LYNDON, Kan. — The Osage County District Court heard from the first 36 of nearly 300 prospective jurors Monday in the capital murder trial of former Columbia Water and Light director James Kraig Kahler.
Already, the trial is behind schedule. The court heard from just two panels of prospective jurors — eight men and seven women on the first panel, and eight men and 13 women on the second — who had filled out preliminary questionnaires July 25.
“It became clear this morning that it’s not going to be three panels a day. It’s going to be two,” Chief Judge Phillip Fromme said mid-afternoon.
The majority of the jurors questioned were familiar with the story of Kahler, 48, who is charged in the Nov. 28, 2009, shooting deaths of his wife, Karen Kahler, 44; two daughters, Emily, 18, and Lauren Kahler, 16; and his wife’s grandmother, Dorothy Wight, 89. He is charged with four counts of capital murder and one count of aggravated burglary in connection with the break-in of Wight's home where the slayings took place two days after Thanksgiving. Kahler's son survived the shootings without physical injuries; he ran to a neighbor's house. He is expected to testify.
Before jury selection began Monday, Fromme dismissed a motion for a change of venue that was filed by the defense last Friday. Fromme sided with Assistant Attorney General Amy Hanley. She'd argued that the defense had not proven that prior knowledge of the case or pretrial publicity had made it impossible for Kahler to receive a fair and impartial trial.
But the challenge was evident as jury selection began Monday.
“Most likely all of you have seen, read or heard something about this case,” Hanley said to both panels. “You may have talked about it with others at the local coffee shop.”
It was this “coffee shop talk” and media coverage of the killings that prompted extensive questioning by both the prosecution and defense. Several potential jurors on both panels said they had developed unchangeable opinions about Kahler and the charges against him.
When asked whether he had a verdict set in his mind, a juror on the first panel replied: "I think it’s pretty obvious."
"Hasn’t he confessed?" asked another on the first panel. "Jealousy’s a terrible thing."
Yet another juror on the second panel became emotional when the prosecutor asked him if he could remain impartial despite prior knowledge of the case.
"I couldn’t go out and kill my own kids," he said, raising his voice. "Could you?"
Some jurors were released after saying they’d be unable to sentence Kahler to death should he be found guilty of capital murder. Several more indicated they would find that task difficult with Kahler sitting before them for the duration of the three- to four-week trial. Hanley underscored the effect Kahler's proximity in the courtroom might have by gesturing toward him as she questioned each person.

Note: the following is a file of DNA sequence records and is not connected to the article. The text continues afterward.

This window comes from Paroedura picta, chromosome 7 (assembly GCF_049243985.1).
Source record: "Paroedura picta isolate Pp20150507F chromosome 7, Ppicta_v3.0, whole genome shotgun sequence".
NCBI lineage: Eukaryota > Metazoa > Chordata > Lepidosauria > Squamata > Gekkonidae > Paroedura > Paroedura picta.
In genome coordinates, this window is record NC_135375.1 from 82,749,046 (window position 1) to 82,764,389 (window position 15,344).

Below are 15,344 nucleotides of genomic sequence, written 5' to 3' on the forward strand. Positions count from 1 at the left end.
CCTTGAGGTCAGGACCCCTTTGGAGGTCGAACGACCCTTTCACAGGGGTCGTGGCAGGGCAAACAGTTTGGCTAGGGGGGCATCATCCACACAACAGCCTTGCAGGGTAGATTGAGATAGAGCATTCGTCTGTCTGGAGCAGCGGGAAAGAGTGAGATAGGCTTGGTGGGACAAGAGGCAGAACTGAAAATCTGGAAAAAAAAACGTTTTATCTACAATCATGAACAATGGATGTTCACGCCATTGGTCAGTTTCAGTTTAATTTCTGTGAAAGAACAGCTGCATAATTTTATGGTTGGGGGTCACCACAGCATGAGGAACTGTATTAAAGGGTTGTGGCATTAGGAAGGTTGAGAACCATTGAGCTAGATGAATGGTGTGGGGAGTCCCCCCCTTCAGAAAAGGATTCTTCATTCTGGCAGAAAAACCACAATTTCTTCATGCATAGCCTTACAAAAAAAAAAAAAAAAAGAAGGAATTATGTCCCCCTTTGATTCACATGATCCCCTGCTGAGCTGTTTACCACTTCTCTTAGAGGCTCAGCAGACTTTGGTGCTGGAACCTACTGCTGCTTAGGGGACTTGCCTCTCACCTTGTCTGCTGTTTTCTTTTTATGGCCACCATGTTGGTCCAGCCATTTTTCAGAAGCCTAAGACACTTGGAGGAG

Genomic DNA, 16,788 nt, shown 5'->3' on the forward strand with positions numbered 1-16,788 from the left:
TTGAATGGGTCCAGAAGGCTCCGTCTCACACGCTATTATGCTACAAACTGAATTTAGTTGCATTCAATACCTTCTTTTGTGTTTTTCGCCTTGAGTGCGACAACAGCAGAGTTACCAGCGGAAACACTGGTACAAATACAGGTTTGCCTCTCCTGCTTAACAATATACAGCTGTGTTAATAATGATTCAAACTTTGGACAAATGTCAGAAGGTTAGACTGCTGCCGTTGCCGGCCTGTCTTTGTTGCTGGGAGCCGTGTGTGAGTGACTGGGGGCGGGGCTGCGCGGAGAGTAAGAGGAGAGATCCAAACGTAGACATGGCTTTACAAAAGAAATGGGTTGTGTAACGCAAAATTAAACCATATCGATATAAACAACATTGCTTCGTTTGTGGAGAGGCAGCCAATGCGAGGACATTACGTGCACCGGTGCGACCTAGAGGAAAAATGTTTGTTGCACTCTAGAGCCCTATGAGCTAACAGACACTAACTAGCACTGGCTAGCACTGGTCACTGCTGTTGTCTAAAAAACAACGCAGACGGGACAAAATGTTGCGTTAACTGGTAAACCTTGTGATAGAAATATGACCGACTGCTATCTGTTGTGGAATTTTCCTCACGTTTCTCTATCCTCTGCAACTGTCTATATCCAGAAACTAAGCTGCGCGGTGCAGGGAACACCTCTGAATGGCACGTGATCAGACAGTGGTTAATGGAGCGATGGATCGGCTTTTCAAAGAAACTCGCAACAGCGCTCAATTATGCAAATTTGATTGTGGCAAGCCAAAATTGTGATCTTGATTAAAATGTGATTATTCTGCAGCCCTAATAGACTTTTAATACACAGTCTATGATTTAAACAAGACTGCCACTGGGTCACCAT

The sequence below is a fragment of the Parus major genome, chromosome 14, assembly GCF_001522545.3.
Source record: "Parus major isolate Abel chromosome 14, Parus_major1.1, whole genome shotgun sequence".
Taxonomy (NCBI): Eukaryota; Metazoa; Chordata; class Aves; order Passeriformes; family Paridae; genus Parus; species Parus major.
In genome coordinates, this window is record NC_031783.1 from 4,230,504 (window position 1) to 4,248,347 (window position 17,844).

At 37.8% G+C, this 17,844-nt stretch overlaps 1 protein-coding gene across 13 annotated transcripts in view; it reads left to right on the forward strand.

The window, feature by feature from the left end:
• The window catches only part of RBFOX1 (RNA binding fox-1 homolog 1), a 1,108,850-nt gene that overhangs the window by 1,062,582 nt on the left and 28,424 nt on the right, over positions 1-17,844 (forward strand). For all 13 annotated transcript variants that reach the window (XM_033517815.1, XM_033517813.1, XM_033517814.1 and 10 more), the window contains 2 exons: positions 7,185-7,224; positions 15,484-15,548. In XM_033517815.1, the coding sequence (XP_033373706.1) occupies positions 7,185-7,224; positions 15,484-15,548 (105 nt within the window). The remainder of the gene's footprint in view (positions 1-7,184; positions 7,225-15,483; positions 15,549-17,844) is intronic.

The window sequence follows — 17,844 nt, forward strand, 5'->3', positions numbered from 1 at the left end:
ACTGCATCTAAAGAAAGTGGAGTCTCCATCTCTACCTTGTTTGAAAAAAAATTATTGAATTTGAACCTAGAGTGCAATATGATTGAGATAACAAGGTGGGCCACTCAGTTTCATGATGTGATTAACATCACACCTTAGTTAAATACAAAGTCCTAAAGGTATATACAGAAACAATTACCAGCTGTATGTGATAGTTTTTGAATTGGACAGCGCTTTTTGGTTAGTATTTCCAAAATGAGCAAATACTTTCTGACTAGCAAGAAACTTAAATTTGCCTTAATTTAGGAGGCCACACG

“It would be the toughest decision I’ve ever had to make,” said one juror, the only person on the first panel who had served on a jury before.
Defense attorney Tom Haney challenged jurors with questions about specific issues likely to come up during witness testimony, including mental health, crimes against children, homosexuality and domestic abuse.
Fromme ruled July 28 that the defense will be allowed to show evidence of a relationship between Karen Kahler and a woman, Sunny Reese, to support the defense's expected argument that the relationship caused Kahler to have a mental breakdown. A third-degree domestic assault charge against Kahler that was dropped by the Boone County prosecutor after the shootings — as testimony depended in large part upon Karen Kahler — is likely to surface during the trial as well.
More potential jurors were released after expressing strong views on those subjects. Some said they couldn't judge Kahler fairly because, as parents, they were upset that Kahler's children became victims of the shooting. Others cited personal relationships with Wight, who lived in Burlingame, about 20 miles southeast of Lyndon. Still another juror was interviewed alone because she was domestically abused.
“This is a capital murder case,” Haney said to both panels as he reiterated the same points to each potential juror. “This is as serious as it gets.”
Seated at the defense table in a dark suit, button-down shirt and tie, Kahler remained calm throughout the day’s proceedings, smiling a few times at jokes made by the jurors and remaining straight-faced during their sometimes-emotional responses to Hanley and Haney's questions. The courtroom was empty with the exception of a couple of spectators and a few journalists — far more deserted than it is expected to be when the trial begins early next week.
The attorneys narrowed down the first panel to six prospective jurors and the second panel to 13. Jury selection continues Tuesday morning, with the court aiming to have a pool of 45 potential jurors who will return Friday afternoon. That number will be pared down to a group of 12, not including alternate jurors.